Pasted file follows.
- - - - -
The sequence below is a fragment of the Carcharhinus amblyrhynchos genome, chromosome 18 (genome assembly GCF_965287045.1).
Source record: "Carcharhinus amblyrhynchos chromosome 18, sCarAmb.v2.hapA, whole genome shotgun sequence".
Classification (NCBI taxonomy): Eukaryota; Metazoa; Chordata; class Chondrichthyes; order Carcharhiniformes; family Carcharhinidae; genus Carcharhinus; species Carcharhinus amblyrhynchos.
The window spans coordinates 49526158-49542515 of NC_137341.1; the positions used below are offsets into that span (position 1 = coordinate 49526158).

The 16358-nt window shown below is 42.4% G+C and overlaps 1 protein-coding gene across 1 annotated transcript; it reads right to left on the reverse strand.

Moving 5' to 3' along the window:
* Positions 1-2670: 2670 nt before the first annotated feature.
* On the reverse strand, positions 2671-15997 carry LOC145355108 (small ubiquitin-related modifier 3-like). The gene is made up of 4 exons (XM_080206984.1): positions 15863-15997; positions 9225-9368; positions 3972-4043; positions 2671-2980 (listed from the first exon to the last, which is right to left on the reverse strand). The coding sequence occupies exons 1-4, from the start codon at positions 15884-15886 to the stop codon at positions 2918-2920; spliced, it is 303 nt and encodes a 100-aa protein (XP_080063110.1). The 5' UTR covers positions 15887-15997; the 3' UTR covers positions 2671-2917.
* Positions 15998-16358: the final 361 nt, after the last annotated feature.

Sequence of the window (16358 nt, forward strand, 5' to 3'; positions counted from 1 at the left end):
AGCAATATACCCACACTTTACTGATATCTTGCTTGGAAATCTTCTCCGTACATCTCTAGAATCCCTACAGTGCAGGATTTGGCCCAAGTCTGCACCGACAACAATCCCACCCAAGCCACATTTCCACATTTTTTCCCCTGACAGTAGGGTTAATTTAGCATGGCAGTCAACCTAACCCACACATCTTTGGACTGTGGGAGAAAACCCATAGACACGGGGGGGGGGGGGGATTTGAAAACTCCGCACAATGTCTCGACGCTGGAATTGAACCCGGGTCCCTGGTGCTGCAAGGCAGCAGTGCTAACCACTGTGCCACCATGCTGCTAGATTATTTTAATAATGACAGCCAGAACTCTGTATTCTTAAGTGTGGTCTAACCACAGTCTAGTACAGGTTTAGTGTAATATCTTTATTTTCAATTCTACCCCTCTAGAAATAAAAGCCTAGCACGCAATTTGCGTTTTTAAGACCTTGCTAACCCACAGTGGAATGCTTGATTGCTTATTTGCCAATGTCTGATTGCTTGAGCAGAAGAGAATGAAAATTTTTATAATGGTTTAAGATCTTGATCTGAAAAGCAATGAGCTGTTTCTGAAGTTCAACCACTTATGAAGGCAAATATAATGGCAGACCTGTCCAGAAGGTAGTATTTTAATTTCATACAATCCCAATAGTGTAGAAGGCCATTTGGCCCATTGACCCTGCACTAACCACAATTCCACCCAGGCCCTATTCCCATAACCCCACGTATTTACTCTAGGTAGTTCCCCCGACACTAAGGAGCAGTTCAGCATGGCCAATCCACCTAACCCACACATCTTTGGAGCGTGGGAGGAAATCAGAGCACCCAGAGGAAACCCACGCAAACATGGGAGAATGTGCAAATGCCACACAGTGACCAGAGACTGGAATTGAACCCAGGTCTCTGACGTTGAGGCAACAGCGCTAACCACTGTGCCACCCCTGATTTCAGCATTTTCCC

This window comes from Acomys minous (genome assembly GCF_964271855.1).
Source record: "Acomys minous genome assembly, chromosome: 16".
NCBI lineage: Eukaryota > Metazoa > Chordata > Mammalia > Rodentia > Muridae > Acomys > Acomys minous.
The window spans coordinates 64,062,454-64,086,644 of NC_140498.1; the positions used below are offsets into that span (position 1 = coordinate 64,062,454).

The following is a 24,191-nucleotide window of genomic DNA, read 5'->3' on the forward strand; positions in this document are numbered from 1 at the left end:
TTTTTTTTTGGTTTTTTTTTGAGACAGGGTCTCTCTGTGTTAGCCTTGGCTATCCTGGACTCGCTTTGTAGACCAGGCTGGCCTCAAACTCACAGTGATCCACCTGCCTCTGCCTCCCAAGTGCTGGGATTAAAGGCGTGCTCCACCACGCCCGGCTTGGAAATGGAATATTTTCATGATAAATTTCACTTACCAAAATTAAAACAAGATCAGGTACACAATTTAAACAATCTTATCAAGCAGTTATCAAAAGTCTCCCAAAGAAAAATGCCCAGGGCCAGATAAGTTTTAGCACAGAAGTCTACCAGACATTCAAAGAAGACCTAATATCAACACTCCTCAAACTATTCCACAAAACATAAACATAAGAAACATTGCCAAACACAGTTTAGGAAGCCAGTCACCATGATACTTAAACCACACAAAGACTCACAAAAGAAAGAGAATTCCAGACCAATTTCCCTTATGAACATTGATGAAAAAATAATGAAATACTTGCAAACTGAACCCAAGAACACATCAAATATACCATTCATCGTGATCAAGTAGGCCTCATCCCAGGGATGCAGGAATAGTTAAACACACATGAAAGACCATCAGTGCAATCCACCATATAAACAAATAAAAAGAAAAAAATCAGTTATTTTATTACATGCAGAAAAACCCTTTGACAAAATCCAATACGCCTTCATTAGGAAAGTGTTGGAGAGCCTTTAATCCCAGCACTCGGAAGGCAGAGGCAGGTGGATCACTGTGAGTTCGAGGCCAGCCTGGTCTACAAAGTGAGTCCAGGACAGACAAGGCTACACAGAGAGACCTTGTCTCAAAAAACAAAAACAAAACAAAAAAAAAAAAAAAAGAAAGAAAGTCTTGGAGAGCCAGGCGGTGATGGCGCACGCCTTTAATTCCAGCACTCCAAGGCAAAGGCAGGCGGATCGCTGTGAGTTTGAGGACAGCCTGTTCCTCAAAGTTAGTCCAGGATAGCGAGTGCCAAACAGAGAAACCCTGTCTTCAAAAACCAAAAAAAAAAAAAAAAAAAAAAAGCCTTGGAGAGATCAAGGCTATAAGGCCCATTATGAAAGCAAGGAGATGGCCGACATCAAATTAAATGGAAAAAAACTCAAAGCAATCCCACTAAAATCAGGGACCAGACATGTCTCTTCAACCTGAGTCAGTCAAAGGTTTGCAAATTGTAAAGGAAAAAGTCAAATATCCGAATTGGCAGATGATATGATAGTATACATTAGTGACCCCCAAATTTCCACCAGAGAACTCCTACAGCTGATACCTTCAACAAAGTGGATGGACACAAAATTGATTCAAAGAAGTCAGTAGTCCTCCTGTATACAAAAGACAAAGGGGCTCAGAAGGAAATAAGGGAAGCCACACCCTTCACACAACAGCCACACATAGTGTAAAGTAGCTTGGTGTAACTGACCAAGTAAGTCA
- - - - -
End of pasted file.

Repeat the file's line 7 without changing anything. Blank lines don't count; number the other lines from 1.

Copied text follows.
* Positions 1-2670: 2670 nt before the first annotated feature.